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Gordon: National title or bust for WCC power Gonzaga

Gonzaga fans played their part, helping pack T-Mobile Arena to its brim and fostering a championship atmosphere.

They stood. They cheered. They lampooned the calls that didn’t go their way that night against Duke and gleefully praised the ones that did.

They made it feel like late March on a late November night in Las Vegas. And like they do every spring — regardless of the venue or city — they left after another disappointing loss to another national title contender, this time 84-81 to the Blue Devils.

But coach Mark Few’s Bulldogs are back this week for the West Coast Conference basketball tournament at Orleans Arena, and their fans also are back to watch the nation’s No. 1 team and wonder again.

Is this the year? It this the group that finally wins the program’s first national championship?

Gonzaga will answer those questions in the next month in the NCAA Tournament, for which it will begin preparations Monday against San Francisco in the WCC semifinals. The championship game is Tuesday, meaning the Bulldogs will wait more than a week before beginning NCAA Tournament play and attempting to avenge the losses of yesteryear.

Namely a blowout loss to Baylor last season in the national championship game.

What they do in Las Vegas against their WCC competition shouldn’t have any bearing on how they perform later this month. They surely would trade all 18 of their conference tournament championships for one national title.

A 19th won’t be cause for celebration.

If not now, when?

The Bulldogs probably aren’t quite as good as they were last season sans point guard Jalen Suggs and two-guard Corey Kispert, first-round NBA draft picks who steeled the Bulldogs with their skill and moxie. But they don’t have to be amid the parity this season.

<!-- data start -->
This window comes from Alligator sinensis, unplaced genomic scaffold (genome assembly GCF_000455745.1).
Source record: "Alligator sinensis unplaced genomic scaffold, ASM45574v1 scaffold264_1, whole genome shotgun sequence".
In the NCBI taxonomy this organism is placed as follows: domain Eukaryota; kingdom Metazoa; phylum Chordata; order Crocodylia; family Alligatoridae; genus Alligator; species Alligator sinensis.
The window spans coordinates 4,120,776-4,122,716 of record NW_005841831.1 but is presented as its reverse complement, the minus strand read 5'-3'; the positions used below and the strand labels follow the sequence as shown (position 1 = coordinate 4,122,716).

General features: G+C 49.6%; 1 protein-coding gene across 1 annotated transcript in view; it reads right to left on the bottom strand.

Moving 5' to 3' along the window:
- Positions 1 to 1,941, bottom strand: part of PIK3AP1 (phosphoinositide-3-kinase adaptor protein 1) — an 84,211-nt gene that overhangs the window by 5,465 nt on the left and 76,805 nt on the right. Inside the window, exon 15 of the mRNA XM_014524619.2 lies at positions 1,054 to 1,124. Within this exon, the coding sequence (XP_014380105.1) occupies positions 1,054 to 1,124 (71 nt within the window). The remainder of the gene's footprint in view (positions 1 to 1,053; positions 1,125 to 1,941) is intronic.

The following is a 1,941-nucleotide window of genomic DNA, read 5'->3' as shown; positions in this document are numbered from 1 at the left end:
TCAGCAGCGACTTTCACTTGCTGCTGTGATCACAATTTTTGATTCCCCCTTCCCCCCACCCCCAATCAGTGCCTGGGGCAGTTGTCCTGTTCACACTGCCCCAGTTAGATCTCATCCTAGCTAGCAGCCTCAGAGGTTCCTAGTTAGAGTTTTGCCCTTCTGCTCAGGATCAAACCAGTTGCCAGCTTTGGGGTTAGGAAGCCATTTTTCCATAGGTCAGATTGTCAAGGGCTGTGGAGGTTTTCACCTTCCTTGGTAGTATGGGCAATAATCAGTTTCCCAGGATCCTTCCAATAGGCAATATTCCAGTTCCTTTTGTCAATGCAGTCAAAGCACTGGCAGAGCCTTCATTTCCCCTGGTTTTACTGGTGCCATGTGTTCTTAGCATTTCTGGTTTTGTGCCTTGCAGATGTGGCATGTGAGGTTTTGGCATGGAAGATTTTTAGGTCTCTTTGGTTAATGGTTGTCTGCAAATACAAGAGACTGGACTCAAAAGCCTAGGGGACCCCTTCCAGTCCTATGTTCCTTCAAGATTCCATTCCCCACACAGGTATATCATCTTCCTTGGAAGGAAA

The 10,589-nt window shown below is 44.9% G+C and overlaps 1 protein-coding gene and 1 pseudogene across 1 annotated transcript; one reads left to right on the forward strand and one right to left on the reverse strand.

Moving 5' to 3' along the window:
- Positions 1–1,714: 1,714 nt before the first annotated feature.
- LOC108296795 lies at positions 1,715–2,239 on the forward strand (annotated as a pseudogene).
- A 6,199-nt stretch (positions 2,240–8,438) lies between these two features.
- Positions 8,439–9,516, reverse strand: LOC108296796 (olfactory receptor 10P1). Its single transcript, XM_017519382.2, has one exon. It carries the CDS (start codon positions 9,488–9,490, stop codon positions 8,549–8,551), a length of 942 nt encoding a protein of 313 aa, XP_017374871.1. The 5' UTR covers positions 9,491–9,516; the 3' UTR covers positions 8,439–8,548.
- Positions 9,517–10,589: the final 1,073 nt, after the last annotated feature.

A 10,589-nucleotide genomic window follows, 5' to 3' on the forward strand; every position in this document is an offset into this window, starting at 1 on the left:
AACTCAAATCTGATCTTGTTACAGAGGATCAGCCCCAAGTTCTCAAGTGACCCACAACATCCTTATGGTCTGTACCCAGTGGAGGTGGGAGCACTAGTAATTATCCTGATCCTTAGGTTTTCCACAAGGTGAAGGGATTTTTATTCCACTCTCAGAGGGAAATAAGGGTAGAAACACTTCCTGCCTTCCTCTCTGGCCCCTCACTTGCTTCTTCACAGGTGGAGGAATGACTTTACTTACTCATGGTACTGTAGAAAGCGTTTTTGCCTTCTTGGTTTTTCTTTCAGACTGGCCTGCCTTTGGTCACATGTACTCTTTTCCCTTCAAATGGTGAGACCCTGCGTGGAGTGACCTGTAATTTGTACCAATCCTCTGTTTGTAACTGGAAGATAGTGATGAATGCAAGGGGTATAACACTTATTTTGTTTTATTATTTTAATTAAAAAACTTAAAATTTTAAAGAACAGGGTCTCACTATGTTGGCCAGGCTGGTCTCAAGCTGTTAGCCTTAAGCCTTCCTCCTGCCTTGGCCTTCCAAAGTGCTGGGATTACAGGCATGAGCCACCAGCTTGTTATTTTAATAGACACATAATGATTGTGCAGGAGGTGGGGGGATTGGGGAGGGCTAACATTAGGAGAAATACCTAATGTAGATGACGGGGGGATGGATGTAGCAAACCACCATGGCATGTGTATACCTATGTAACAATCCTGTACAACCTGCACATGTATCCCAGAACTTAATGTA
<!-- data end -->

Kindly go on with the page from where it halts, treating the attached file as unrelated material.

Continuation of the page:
Baylor isn’t as good, and Gonzaga’s other Final Four counterparts — UCLA and Houston — don’t seem to be, either. Other national title contenders such as Duke, Arizona, Auburn, Kansas and Kentucky haven’t been quite as consistent against better competition as the Bulldogs, who average 1.169 points per possession to lead the nation in offensive efficiency.

They also lead the NCAA in field-goal percentage (52.4) and rank third in defensive efficiency — allowing 0.861 points per possession. Opponents shoot 37.6 percent from the field against Gonzaga. Only Houston (36.8 percent) has been better.

Take those numbers with a grain of salt along with anything that happens Monday or Tuesday: The WCC is still an average midmajor conference.

But the Bulldogs contextualize the upside that resides on their roster.

Junior forward Drew Timme (17.6 points per game) was the WCC’s Player of the Year and arguably is the country’s best low-post presence. Senior point guard Andrew Nembhard (11.3 points, 5.5 assists) is among the nation’s best, morphing from the timid, secondary ballhandler who struggled last season against Baylor into a fluid floor general.

Former Liberty High School star Julian Strawther (12.5 points) is a stalwart in the starting lineup as a floor-spacing sophomore wing. And freshman Chet Holmgren (14.4 points, 9.7 rebounds, 3.6 blocks) shines as brightly as Suggs did during his freshman season — albeit as positionless 7-footer who can shoot, handle and protect the paint with his size and length.

The collective won’t face the pressure that last season’s team did amid its march toward perfection. Or a team as good as last season’s Baylor squad.

What the Zags must face is the reality they’ve created with their WCC dominance.

If not now, then when? And if not the team comprised of veterans who played last season in the NCAA championship game — plus a presumptive top-three NBA draft pick — then who?

It doesn’t just feel like March. It is March. And it’s championship or bust for the team from Spokane, Washington.

Contact Sam Gordon at sgordon@reviewjournal.com. Follow @BySamGordon on Twitter.

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